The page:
Slovakia is one of the most underrated countries in Europe in our opinion. We realize it every time we visit this country and that has happened quite often lately. We discovered 6 of its 9 national parks last year and we want to tell you about them! Chances are high that you’ve actually never heard of any or most of them. But you totally should.
So let us introduce you to these amazing parks via a featured hike from each one. These are not necessarily our favorite hikes but these are the ones we think are the best introduction hikes. We tried to pick nice and easy hikes that still give a taste of the varied wonders of each of these parks. So welcome to the national parks of Slovakia! Shall we start?
Dry White Gorge, Slovak Paradise National Park
With lush forests, wild creeks, a bunch of adventurous ravines and glens and countless waterfalls Slovak Paradise National Park is truly nature lovers’ paradise. Iron stairs, series of ladders and chains help hikers to explore this wonderland safely. There’s no need for professional climbing equipment but waterproof hiking boots come handy because there’s countless creek crossings on the way.
One of the most popular ravines in the park is called Dry White Gorge (roklina Suchá Belá in Slovak). It’s easily accessible and relatively short but still charming and adventurous. It’s that typical hike that whet your appetite for more. At least it did in our case. The narrow gorge runs in a glen and there’s 4 lovely waterfalls on the way – the highest is 29.5 meters and the smallest is 8 meters. The trail (as most of the glen hikes in Slovak Paradise) is one-way: only up. There’s an easy trail from the top that leads back to Podlesok through the lush green forest outside of the glen.
Read our introduction post about Slovak Paradise for more ideas!
Štrbské pleso – Popradské pleso, High Tatras National Park
High Tatras National Park is easily our favorite in Slovakia, moreover one of our favorite national parks in Eastern Europe. The Tatras are quite small compared to the Alps, Europe’s famous Alpine mountain range. But they have everything to make it a high mountain paradise: giant peaks, breathtaking panoramas, challenging hikes (secured with chains at some sections), those perfectly clear creeks and alpine lakes, enchanting valleys and waterfalls…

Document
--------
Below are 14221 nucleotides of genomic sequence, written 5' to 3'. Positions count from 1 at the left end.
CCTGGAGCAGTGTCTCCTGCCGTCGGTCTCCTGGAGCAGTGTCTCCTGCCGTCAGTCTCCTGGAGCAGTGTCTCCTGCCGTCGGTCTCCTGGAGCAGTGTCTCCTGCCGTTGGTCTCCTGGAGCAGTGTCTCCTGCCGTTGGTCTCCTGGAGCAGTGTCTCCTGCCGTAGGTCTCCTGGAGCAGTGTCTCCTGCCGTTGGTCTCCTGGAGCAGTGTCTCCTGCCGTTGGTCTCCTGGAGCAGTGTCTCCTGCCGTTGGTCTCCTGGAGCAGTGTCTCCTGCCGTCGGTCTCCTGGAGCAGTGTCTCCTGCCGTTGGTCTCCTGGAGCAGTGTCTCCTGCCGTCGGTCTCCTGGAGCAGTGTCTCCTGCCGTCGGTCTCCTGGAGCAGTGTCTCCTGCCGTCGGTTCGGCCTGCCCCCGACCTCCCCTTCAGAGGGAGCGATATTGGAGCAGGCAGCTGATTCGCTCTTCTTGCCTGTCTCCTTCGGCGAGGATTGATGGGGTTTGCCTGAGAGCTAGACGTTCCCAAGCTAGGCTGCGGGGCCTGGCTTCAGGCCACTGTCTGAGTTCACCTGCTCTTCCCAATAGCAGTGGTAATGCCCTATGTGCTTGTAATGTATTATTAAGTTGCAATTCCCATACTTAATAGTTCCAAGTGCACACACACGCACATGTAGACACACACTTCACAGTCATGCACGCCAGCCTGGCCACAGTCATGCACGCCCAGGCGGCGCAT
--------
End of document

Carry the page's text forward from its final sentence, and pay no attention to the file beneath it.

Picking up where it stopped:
The best place to start is Štrbské pleso. It’s the most accessible lake in the High Tatras and several trails start from there. A huge parking lot is located just 5 minutes walk from the lake. If you are looking for a very short and easy walk then there’s a loop trail around Štrbské pleso. It takes only about 40-50 minutes and it’s all flat. If you are there to do some hiking though then it’s a nice warm-up.
We think the best introduction hike to the High Tatras is the red route from Štrbské pleso to Popradské pleso. It’s still quite easy (elevation change is only about 150-200 metres) but very scenic from one stunning alpine lake to another. The trail starts in the forest but you get your first vistas soon and they remain all the way to Popradské pleso. And further… Because you can definitely hike further! In addition to the easy loop trail around Popradské pleso there are a bunch of more challenging options: trails to Veľké Hincovo pleso, Batizovské pleso or Rysy peak.
Read about our favorite day hikes in the High Tatras here!
Malý Rozsutec – Veľký Rozsutec Loop, Little Fatra National Park
Little Fatra National Park as its name indicates is a small one – roughly 230 square kilometres. It’s that park you can explore in a couple of days but it will tempt you back again and again. Because it’s a lovely place with beautiful pine forests, stunning mountain ridge trails and picturesque canyons where you can climb up right next to lovely waterfalls. And it has 3 peaks above 1300 meters (Veľký Kriváň – 1709 m, Veľký Rozsutec – 1610 m, Malý Rozsutec – 1343 m).
The loop trail through Horné diery gorge and then two photogenic peaks is a perfect introduction to all the pretty features of Little Fatra. The two peaks, Malý Rozsutec and Veľký Rozsutec are the crowns of Little Fatra: unique rock formations in the middle of the pine forest. The trail is quite steep at some sections and it’s secured by chains and iron ladders in the gorge but it’s so much fun! And if you are looking for something easier you can skip climbing Malý Rozsutec and head to Veľký Rozsutec directly after the climb in Horné diery gorge.